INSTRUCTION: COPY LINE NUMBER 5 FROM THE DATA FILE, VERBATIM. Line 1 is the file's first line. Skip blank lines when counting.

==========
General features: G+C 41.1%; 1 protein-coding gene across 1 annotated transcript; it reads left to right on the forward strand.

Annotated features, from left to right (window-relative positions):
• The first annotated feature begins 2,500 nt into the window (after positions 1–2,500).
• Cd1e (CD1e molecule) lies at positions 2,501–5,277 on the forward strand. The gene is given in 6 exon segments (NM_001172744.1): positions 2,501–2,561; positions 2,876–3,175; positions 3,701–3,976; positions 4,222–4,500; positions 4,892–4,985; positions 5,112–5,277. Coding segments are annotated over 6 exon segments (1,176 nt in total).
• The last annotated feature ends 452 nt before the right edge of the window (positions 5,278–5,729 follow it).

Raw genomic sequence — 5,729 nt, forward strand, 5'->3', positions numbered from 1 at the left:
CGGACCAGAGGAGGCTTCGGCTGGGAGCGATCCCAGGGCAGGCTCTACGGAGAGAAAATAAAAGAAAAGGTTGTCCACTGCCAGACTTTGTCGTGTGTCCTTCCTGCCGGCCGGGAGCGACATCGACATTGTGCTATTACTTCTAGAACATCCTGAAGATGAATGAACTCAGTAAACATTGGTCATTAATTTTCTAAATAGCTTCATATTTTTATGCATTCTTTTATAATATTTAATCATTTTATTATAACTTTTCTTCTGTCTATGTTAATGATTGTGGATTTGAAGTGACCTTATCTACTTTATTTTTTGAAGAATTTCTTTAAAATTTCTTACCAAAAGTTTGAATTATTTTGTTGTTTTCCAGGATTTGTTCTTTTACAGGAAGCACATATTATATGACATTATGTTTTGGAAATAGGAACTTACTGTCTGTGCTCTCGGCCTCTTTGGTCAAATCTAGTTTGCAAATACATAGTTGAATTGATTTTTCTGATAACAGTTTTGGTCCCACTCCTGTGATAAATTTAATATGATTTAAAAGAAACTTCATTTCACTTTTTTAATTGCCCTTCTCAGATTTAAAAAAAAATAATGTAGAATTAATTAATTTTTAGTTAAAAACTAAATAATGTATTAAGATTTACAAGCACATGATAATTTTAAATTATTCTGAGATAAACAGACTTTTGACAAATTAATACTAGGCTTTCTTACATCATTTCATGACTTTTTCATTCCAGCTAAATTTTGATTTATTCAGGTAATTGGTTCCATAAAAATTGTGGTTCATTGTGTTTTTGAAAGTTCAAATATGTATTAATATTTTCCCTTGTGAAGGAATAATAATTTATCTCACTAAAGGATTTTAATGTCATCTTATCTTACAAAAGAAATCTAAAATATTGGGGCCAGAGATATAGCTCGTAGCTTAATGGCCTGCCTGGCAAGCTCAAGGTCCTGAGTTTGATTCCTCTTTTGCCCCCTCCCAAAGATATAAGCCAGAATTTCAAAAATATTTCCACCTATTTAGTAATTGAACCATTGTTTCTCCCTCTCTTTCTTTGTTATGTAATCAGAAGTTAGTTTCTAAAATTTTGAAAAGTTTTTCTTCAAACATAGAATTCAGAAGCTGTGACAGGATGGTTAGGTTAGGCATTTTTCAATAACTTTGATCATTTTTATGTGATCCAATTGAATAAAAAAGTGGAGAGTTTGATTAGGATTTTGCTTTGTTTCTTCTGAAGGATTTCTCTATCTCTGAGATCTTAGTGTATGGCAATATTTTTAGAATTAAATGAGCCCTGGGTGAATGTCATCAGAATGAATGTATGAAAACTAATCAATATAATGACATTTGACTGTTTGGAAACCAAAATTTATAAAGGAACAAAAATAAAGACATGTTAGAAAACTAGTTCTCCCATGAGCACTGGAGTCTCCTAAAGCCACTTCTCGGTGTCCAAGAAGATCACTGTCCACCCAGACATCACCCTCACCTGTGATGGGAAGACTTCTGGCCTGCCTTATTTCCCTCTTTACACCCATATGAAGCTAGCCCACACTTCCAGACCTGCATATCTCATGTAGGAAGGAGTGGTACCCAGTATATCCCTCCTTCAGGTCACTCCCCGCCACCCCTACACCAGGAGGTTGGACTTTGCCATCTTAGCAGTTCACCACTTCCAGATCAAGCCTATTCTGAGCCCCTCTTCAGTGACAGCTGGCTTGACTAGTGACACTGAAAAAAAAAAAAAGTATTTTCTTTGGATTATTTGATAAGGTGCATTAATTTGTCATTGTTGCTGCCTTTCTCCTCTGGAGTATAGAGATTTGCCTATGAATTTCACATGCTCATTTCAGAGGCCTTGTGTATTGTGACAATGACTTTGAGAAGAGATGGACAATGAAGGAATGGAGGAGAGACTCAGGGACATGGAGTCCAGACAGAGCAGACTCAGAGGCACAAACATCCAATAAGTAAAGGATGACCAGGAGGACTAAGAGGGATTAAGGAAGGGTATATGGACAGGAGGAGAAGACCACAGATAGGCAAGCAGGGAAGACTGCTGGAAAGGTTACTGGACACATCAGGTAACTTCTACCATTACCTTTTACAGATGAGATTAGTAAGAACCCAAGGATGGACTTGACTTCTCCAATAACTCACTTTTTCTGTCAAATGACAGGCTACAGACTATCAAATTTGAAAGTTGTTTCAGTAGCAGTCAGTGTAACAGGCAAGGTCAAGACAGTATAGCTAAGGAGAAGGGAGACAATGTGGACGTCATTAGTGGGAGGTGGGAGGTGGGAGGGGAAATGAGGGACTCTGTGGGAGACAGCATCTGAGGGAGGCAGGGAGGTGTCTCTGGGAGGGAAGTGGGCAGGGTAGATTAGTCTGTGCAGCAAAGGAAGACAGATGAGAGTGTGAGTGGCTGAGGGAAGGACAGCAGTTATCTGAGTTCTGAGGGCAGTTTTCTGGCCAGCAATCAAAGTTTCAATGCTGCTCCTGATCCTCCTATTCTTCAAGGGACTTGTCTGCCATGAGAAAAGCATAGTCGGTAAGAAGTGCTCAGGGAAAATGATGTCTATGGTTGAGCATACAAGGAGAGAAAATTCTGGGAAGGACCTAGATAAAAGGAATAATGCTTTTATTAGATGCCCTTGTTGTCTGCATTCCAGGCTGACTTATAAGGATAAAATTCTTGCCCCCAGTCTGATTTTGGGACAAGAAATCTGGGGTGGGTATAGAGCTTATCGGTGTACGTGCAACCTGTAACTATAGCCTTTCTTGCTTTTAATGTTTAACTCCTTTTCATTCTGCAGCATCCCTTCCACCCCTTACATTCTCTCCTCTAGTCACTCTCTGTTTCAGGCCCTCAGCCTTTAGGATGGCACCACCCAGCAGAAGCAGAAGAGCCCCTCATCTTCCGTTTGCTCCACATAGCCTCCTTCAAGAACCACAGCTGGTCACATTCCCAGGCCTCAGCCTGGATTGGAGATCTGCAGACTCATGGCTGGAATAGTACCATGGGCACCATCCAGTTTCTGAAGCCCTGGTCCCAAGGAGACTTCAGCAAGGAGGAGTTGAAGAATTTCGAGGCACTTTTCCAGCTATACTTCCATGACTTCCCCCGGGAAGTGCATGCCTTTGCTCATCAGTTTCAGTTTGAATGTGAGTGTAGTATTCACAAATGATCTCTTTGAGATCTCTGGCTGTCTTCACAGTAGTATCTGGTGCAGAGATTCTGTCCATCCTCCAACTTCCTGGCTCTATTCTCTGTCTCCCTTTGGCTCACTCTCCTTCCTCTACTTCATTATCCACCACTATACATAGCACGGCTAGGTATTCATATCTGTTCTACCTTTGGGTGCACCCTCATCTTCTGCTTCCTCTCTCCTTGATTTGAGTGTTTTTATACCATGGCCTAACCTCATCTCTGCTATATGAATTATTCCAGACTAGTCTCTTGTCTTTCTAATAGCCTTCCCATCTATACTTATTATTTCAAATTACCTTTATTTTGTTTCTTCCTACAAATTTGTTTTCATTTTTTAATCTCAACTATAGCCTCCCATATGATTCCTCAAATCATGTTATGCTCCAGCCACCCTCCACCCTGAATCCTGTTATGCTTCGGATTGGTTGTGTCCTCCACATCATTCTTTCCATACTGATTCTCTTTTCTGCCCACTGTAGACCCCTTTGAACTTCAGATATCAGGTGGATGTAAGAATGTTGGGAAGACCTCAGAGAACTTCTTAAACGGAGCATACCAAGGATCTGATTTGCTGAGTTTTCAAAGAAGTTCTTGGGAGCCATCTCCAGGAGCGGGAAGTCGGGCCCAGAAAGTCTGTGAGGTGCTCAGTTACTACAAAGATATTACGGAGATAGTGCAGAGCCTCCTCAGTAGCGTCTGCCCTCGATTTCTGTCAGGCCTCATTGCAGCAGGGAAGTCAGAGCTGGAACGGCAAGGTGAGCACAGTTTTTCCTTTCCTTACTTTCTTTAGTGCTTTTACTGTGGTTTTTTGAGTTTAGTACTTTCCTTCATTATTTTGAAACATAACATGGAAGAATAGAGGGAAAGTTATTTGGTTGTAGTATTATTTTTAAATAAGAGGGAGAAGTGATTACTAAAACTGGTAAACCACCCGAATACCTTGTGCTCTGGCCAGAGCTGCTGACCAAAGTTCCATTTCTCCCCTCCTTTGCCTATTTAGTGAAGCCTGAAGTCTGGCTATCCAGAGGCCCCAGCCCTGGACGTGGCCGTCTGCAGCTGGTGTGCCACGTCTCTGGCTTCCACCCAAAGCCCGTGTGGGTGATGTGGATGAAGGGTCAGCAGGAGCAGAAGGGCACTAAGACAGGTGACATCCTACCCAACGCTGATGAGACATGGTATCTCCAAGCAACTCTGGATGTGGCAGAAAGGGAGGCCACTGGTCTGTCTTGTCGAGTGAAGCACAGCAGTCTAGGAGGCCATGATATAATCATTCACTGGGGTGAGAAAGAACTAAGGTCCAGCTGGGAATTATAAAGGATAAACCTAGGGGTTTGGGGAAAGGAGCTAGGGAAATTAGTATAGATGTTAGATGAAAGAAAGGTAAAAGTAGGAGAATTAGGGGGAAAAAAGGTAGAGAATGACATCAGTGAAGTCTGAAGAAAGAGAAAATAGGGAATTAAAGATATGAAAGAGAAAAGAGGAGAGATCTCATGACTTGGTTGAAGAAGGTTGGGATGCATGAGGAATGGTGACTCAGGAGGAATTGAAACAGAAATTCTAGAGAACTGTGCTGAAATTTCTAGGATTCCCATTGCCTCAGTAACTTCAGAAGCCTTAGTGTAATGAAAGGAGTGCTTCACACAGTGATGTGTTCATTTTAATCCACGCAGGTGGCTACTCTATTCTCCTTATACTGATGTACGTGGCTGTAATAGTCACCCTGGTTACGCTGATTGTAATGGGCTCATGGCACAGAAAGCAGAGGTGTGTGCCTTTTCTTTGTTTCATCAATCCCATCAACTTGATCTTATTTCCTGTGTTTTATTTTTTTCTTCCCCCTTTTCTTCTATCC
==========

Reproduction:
• The last annotated feature ends 452 nt before the right edge of the window (positions 5,278–5,729 follow it).